By Carol Nibley
When was the last time you performed a compensation review in your company? Can you defend pay discrepancies for employees who do the same jobs but earn different salaries? Are you losing your best talent to companies that are paying more? Have you classified your positions as either “exempt” or “non-exempt,” and are you paying overtime to your non-exempt employees? Do you know and understand the Equal Pay Act? These questions are but some of the reasons a compensation review may be helpful.
Small businesses routinely neglect formal compensation reviews. Startups often pay what they can afford to friends and family members who help in the early stages of growth. As these companies mature and new employees join, a serious disparity can develop between the salaries of the early employees and of those who come later, especially if later hires have critical skill sets or the market is competitive. Or perhaps a relative of a business owner is paid generously compared to other employees who are hired to do the same job. These scenarios develop quite innocently but can have serious consequences if not addressed.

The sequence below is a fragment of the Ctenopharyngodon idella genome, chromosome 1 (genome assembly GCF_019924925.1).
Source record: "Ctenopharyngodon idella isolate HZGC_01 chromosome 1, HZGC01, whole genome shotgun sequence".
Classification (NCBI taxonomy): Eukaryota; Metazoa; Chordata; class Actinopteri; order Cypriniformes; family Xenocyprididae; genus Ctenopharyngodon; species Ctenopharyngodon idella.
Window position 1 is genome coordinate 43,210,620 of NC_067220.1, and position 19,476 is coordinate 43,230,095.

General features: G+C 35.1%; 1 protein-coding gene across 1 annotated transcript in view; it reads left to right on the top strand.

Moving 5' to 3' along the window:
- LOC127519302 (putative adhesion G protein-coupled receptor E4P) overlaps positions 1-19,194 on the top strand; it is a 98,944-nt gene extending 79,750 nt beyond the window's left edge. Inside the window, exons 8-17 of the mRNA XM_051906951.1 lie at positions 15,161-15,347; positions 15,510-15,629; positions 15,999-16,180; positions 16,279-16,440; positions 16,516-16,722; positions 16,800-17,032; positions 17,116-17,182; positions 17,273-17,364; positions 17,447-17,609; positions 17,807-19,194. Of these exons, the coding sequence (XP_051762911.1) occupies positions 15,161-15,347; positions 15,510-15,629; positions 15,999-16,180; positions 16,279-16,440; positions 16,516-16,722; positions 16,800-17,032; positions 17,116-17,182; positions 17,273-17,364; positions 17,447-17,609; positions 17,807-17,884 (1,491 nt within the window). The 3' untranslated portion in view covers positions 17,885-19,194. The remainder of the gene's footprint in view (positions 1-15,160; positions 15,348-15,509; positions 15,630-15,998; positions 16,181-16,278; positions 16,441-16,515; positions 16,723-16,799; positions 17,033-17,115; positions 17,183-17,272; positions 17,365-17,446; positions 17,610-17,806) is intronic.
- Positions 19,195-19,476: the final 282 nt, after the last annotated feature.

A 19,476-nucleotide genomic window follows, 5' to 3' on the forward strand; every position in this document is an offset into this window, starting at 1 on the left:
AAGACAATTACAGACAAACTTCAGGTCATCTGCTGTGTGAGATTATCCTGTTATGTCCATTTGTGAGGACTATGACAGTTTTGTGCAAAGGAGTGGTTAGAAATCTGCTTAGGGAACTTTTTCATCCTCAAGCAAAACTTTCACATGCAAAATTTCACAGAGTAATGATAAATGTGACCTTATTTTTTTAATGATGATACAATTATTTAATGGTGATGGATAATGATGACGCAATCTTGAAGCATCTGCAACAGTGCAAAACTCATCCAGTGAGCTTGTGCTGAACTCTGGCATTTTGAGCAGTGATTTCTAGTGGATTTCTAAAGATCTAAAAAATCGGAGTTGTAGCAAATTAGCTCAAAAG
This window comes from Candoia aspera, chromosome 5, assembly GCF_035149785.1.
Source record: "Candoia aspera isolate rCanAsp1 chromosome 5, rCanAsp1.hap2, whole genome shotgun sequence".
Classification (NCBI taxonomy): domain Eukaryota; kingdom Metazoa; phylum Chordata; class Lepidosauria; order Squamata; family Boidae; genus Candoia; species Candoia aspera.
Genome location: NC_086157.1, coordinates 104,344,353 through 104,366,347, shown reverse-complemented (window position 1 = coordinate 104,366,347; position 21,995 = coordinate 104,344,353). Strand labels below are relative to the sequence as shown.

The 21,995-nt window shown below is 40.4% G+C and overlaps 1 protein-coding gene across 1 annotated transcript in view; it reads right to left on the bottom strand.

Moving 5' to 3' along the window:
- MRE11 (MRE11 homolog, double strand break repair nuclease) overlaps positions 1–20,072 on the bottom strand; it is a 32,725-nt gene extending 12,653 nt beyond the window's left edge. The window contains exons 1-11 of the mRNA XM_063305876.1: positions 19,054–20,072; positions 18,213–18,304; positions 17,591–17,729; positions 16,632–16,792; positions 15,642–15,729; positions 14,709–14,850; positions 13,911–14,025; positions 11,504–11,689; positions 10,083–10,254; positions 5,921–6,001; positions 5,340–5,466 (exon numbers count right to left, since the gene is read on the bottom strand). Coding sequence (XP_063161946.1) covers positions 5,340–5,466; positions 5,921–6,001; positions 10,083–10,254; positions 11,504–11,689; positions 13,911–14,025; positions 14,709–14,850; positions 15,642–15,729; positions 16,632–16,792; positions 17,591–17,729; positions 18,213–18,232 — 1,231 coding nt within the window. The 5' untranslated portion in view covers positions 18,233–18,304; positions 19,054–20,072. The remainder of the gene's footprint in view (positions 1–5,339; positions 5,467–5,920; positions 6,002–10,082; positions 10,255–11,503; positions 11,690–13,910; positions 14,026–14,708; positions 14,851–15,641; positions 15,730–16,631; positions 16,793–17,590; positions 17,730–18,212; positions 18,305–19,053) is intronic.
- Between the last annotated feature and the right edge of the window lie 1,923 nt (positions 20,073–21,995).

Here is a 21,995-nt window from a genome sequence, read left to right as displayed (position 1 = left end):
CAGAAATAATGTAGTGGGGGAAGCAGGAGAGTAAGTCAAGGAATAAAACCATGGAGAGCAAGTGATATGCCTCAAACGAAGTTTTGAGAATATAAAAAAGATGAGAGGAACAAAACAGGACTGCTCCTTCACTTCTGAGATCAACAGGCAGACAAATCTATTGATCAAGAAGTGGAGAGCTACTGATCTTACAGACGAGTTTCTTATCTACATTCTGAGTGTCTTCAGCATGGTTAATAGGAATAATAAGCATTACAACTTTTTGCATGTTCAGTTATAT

Another consideration is the legal requirement to pay overtime for certain classifications of jobs. Small companies are not exempt from the requirements of the Fair Labor Standards Act (FLSA), even if employees agree to a fixed wage without overtime pay. Roughly 90 percent of employers either have misclassified at least one position or otherwise are in violation of the FLSA.
Enforcement of the Equal Pay Act is one of the priorities of the Equal Employment Opportunity Commission (EEOC). The Department of Labor has hired hundreds of new investigators to audit pay practices under the Fair Labor Standards Act. Your competitors for talent may lure away your best employees because they have established more competitive pay ranges.
Don’t wait for a government audit or the exodus of great employees to review and correct compensation practices in your organization.